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BC Budget Built on HST Revenues

Money from natural gas, forestry, crown corporations falls below forecasted targets.

By Andrew MacLeod 16 Feb 2011 |

Andrew MacLeod is The Tyee's Legislative Bureau Chief in Victoria. Reach him here

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Finance Minister Colin Hansen delivers 2011 budget Tuesday.

Finance Minister Colin Hansen presented a budget Feb. 15 that he said leaves plenty of room for whoever wins the Liberal leadership and becomes premier.

HST revenues came in above projections, while natural resource and crown corporations revenues fell sharply short. And while the deficit for fiscal 2010-2011 shrank to $1.3 billion from a projected $1.7 billion, the province's total debt is expected to reach a level in 2011-2012 equal to a year's revenue.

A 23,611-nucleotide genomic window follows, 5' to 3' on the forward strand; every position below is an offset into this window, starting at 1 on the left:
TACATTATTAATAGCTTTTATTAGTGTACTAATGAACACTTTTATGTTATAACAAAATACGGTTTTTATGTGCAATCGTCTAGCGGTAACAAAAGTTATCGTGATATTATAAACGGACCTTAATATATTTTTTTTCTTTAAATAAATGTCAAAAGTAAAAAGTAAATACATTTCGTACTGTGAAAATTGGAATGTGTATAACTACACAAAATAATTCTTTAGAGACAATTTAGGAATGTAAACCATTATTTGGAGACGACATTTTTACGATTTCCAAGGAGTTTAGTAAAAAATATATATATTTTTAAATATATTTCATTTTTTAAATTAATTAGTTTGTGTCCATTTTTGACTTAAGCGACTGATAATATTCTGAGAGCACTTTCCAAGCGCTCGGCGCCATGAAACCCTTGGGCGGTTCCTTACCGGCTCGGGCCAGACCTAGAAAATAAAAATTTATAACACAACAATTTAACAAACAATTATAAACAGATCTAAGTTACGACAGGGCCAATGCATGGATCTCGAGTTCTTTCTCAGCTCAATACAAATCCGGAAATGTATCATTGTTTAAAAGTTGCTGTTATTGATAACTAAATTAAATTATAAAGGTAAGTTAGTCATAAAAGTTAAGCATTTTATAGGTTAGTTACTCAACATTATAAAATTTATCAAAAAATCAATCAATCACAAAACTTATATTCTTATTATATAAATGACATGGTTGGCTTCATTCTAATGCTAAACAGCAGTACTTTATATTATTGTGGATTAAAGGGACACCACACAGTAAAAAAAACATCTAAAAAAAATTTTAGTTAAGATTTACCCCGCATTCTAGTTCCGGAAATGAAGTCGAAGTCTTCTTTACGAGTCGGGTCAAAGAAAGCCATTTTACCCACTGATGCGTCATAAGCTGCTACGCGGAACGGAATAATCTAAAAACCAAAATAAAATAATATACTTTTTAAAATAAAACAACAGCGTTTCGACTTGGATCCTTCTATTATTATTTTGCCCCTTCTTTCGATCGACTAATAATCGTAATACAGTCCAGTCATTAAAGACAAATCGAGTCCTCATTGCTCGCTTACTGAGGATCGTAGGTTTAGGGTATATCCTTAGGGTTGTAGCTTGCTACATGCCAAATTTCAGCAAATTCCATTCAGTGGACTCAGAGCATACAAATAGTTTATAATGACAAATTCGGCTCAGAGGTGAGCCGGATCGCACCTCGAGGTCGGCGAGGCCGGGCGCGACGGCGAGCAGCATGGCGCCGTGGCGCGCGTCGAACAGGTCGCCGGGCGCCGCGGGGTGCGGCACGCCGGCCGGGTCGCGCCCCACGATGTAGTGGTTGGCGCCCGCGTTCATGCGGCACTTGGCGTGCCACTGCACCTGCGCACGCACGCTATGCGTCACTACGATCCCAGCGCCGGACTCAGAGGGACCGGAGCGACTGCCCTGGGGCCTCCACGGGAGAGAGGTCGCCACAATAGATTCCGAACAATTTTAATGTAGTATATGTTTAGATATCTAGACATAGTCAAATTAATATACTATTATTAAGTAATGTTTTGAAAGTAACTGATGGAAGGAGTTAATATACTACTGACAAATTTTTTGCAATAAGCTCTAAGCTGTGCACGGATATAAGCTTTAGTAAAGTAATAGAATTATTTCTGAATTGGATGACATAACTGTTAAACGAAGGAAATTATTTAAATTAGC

Hansen criticized media reports suggesting today's budget will never be debated and said it would be a lot of work for finance ministry staff to go through a fresh budget process. "This is a budget that could very well be passed by the legislature," he said.

It includes a $350 million forecast allowance for the 2011-2012 fiscal year and $600 million for contingencies.

"There's been enough financial improvement that it does leave us a little bit more room for decisions," said leadership candidate George Abbott. Some of those decisions will be tough for the caucus and the cabinet to make, but there's room to manage the deficit and give ministries the resources they need to generate as much revenue as possible, he said.

Abbott said he expects the budget to be passed, with a supplementary budget introduced in the fall.

Mike de Jong, who is also running to lead the Liberals, said the flexibility may not be as large as it appears. "My guess is some of it has already been notionally committed," he said. "It may not be $600 million. It may be appreciably less than that."